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Piaggio's first electric Vespa to go on sale next year

Added by admin 14/03/18

Posted by Geoff Dobson on March 12th, 2018

The world’s first rechargeable proton battery has been created by researchers at RMIT University in Melbourne, using carbon and water instead of lithium.

It could rewire how we power our vehicles, homes and devices, they say.

The small prototype can potentially store more energy than lithium-ion batteries which rely on scarce and expensive resources, lead researcher Professor John Andrews says.

He expects it to be commercially available within five or 10 years.

“The advantage is we’re going to be storing protons in a carbon-based material, which is abundant, and we are getting protons from water which is readily available.”

The battery produces no carbon emissions and can store electricity from zero-emissions renewables such as solar panels.

It may also be used for medium-scale storage on electricity grids – – like the giant lithium battery in South Australia.

The working prototype proton battery uses a carbon electrode as a hydrogen store, coupled with a reversible fuel cell to produce electricity.

During charging, the carbon in the electrode bonds with protons generated by splitting water with the help of electrons from the power supply. The protons are released again and pass back through the reversible fuel cell to form water with oxygen from air to generate power. Unlike fossil fuels, the carbon does not burn or cause emissions in the process, giving the battery an environmental, energy and potential economic edge, Andrews says.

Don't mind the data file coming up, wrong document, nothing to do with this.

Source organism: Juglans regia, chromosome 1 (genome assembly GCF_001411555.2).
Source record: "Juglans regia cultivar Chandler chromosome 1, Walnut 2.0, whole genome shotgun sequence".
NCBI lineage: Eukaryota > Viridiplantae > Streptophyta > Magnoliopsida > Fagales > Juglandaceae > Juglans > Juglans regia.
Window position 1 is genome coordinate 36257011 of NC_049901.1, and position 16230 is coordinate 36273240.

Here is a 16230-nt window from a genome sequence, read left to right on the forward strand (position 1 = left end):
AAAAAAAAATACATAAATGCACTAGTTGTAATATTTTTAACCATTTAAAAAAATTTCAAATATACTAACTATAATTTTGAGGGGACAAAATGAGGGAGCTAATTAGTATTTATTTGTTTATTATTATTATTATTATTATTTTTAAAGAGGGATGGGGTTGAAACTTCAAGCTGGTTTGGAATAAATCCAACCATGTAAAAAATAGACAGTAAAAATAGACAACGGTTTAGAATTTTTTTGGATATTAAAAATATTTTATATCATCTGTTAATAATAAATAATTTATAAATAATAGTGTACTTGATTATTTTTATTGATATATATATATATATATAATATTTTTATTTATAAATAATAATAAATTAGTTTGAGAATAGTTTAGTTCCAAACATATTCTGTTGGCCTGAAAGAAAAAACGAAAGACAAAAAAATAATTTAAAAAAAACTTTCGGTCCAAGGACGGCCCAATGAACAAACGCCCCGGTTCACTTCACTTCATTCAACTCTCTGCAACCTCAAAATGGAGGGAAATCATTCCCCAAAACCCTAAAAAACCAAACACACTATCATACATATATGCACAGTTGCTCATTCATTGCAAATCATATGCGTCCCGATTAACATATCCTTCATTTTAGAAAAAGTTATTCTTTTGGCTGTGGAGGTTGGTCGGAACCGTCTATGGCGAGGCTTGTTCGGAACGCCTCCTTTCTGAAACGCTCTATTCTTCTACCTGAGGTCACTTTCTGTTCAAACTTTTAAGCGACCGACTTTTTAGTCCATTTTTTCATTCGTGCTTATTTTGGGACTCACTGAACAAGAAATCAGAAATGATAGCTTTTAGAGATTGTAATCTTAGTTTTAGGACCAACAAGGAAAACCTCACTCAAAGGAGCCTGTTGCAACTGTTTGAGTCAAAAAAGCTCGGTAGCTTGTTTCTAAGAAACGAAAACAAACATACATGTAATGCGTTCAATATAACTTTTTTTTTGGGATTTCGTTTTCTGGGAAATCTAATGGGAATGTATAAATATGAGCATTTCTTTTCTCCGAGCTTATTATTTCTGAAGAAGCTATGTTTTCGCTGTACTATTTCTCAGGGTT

“Our latest advance is a crucial step towards cheap, sustainable proton batteries that can help meet our future energy needs without further damaging our already fragile environment.”

The battery has an active inside surface area of only 5.5 square centimetres, smaller than a 20-cent coin.

“Future work will now focus on further improving performance and energy density through use of atomically-thin layered carbon-based materials such as graphene,” Andrews says.

                                                   Story and image courtesy: EVtalk


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